Among the company's top officials is another Slovak - Pavel Simon, who acts as Corinex's company tactical officer. Simon is the former head of the research and development section of the Command and Control Communication and Information Systems Group of the Military Technological Institute in Slovakia.

Corinex has sales and distribution teams worldwide and Bratislava is still home to the firm's research and development team.

"We concentrate mostly on world-wide export. The Slovak market is included but represents only a minor part of our business," said Marián Mikolaj of Corinex. The company now has 25 people working for it in Slovakia.

Corinex's future plans are dependent on its business results, according to company representatives. "Based on company growth we plan further investment," said Mikolaj.

Although perhaps not the most attractive location for Canadian enterprises, Slovakia has nonetheless seen some inflow of Canadian investment.

Canadian capital was involved in the construction of Polus City Center, one of Slovakia's largest shopping malls. Polus is a retail, entertainment, and office facility located in Slovakia's capital.

The construction of Polus was the first project in the retail and leisure industry supported by the European Bank for Reconstruction and Development (EBRD) in Central and Eastern Europe. The EBRD provided a €51.7 million loan for the construction of the complex.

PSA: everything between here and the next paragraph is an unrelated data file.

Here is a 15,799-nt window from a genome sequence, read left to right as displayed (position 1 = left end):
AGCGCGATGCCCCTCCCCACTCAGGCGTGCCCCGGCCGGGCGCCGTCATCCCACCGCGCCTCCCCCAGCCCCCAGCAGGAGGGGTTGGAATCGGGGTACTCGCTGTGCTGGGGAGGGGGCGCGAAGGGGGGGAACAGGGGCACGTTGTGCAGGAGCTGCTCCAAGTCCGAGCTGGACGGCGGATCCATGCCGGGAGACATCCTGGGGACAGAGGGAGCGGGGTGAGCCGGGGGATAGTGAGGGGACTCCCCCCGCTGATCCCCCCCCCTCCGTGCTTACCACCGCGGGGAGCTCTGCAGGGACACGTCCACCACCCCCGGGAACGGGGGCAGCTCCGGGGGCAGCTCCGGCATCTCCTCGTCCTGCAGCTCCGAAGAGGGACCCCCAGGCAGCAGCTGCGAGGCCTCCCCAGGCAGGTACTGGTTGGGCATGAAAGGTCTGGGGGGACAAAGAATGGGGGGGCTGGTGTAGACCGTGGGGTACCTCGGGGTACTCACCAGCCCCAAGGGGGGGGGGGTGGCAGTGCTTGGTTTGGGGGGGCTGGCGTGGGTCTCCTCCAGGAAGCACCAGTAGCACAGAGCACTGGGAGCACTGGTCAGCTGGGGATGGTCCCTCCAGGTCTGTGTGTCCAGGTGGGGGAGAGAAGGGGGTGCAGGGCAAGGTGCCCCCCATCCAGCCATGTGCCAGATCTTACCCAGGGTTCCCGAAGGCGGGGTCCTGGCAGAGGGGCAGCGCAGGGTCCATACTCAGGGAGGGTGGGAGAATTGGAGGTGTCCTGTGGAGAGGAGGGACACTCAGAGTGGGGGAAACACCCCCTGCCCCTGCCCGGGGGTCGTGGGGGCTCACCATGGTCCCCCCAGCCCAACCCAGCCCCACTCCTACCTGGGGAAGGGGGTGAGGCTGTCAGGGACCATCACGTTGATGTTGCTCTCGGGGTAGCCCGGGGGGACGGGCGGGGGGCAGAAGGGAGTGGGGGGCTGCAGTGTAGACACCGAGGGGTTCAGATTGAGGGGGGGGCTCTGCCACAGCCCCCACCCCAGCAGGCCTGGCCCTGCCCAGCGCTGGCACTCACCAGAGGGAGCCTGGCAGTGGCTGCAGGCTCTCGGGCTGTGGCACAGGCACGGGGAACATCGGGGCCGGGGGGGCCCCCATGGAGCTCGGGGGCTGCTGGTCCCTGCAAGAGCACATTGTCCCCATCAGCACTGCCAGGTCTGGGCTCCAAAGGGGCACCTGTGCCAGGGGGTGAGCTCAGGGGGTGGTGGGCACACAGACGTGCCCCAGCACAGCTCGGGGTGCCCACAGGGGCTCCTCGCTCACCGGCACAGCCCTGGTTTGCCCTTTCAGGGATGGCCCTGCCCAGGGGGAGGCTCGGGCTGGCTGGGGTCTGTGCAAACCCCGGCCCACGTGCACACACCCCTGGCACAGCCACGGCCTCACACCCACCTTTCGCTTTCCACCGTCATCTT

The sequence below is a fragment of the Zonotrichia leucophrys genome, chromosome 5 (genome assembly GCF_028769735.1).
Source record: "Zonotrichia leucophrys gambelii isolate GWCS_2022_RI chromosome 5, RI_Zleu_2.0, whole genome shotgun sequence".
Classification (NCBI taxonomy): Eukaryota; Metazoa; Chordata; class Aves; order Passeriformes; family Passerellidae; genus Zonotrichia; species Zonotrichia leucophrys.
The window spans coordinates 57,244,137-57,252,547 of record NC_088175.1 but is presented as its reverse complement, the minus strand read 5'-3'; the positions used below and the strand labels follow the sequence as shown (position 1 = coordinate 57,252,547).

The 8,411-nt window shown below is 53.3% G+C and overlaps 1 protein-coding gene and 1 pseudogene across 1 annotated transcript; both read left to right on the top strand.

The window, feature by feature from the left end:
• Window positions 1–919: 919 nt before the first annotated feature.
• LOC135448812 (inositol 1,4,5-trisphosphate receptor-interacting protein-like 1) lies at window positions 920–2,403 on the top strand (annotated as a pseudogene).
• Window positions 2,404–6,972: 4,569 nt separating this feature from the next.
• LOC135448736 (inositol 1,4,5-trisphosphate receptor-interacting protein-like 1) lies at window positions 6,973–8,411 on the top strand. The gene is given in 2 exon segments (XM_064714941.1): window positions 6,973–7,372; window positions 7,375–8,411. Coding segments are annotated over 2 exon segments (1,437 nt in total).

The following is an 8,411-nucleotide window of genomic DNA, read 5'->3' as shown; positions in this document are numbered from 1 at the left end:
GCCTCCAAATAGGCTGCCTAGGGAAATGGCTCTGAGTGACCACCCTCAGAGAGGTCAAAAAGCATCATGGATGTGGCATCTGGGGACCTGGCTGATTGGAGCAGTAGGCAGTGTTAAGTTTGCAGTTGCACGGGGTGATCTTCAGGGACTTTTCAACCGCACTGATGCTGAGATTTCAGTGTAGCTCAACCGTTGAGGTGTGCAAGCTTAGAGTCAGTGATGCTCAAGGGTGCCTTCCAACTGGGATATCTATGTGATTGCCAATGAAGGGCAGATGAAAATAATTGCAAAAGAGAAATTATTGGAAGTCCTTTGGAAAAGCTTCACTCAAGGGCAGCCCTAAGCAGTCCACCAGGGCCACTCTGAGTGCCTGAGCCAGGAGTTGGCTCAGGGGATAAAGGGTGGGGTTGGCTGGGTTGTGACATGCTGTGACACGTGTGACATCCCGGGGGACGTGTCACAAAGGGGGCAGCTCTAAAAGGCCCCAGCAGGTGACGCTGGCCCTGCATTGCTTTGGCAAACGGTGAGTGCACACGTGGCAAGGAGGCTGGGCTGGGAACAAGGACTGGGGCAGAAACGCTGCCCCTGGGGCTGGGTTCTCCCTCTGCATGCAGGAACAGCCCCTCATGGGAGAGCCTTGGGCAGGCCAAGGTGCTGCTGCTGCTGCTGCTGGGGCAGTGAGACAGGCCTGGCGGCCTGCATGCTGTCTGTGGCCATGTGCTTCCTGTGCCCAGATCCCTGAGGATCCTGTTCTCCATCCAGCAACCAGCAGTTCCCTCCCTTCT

Polus is entirely owned by TriGranit Development, where TrizecHahn, one of North America's largest property companies, was one of the major shareholders. Through TriGranit, TrizecHahn has completed several other projects in the region, including the Bank Centre and the Polus Center, both located in Budapest.

In May 2002 TrizecHahn underwent restructuring, with creation of Trizec Canada and the launch of Trizec Properties, a publicly traded US real estate investment trust.

Trizec Canada later sold its 50 percent stake in TriGranit, which is now owned jointly by Hungarian entrepreneur Sándor Demján and a group of private investors led by Peter Munk, chairman, president and CEO of Trizec Canada.

Many Canadian companies focus on selling their products in Slovakia through a network of subsidiaries or partner companies.

McCain Foods, a well-known name in the food industry, launched its activities in Slovakia in 1996. Nearly one third of the world's french fries are produced by Canadian McCain Foods, which has about 55 production facilities on six continents and more than 18,000 employees worldwide, according to its website. However, only seven of those employees work in Slovakia.